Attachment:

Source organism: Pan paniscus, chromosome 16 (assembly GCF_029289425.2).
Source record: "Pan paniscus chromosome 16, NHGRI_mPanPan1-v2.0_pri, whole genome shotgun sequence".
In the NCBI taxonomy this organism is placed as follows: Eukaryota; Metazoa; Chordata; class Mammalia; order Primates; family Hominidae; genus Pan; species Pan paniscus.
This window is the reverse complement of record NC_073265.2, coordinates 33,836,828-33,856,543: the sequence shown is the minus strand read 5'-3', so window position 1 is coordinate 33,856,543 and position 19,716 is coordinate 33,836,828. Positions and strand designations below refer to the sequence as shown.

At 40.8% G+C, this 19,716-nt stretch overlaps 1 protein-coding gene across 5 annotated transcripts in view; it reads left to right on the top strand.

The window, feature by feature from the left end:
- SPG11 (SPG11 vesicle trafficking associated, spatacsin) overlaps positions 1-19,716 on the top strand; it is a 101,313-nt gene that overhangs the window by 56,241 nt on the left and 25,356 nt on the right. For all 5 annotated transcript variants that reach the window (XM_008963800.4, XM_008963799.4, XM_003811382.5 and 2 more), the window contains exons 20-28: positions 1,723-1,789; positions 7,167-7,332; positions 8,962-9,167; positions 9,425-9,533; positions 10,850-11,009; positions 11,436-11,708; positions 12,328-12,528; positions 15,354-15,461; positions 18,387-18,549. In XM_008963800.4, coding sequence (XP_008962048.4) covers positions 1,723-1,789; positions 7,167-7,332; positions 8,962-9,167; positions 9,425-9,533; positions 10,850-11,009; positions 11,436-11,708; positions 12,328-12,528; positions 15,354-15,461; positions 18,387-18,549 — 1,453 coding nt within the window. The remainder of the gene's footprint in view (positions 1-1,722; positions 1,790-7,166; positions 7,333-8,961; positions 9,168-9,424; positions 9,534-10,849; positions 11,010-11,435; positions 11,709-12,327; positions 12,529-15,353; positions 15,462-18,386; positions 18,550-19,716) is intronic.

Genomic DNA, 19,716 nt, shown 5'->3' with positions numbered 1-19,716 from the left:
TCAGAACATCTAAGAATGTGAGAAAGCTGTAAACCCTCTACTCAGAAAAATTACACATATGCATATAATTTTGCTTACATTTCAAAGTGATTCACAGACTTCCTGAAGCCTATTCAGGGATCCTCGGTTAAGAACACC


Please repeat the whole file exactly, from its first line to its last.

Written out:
Source organism: Pan paniscus, chromosome 16 (assembly GCF_029289425.2).
Source record: "Pan paniscus chromosome 16, NHGRI_mPanPan1-v2.0_pri, whole genome shotgun sequence".
In the NCBI taxonomy this organism is placed as follows: Eukaryota; Metazoa; Chordata; class Mammalia; order Primates; family Hominidae; genus Pan; species Pan paniscus.
This window is the reverse complement of record NC_073265.2, coordinates 33,836,828-33,856,543: the sequence shown is the minus strand read 5'-3', so window position 1 is coordinate 33,856,543 and position 19,716 is coordinate 33,836,828. Positions and strand designations below refer to the sequence as shown.

At 40.8% G+C, this 19,716-nt stretch overlaps 1 protein-coding gene across 5 annotated transcripts in view; it reads left to right on the top strand.

The window, feature by feature from the left end:
- SPG11 (SPG11 vesicle trafficking associated, spatacsin) overlaps positions 1-19,716 on the top strand; it is a 101,313-nt gene that overhangs the window by 56,241 nt on the left and 25,356 nt on the right. For all 5 annotated transcript variants that reach the window (XM_008963800.4, XM_008963799.4, XM_003811382.5 and 2 more), the window contains exons 20-28: positions 1,723-1,789; positions 7,167-7,332; positions 8,962-9,167; positions 9,425-9,533; positions 10,850-11,009; positions 11,436-11,708; positions 12,328-12,528; positions 15,354-15,461; positions 18,387-18,549. In XM_008963800.4, coding sequence (XP_008962048.4) covers positions 1,723-1,789; positions 7,167-7,332; positions 8,962-9,167; positions 9,425-9,533; positions 10,850-11,009; positions 11,436-11,708; positions 12,328-12,528; positions 15,354-15,461; positions 18,387-18,549 — 1,453 coding nt within the window. The remainder of the gene's footprint in view (positions 1-1,722; positions 1,790-7,166; positions 7,333-8,961; positions 9,168-9,424; positions 9,534-10,849; positions 11,010-11,435; positions 11,709-12,327; positions 12,529-15,353; positions 15,462-18,386; positions 18,550-19,716) is intronic.

Genomic DNA, 19,716 nt, shown 5'->3' with positions numbered 1-19,716 from the left:
TCAGAACATCTAAGAATGTGAGAAAGCTGTAAACCCTCTACTCAGAAAAATTACACATATGCATATAATTTTGCTTACATTTCAAAGTGATTCACAGACTTCCTGAAGCCTATTCAGGGATCCTCGGTTAAGAACACC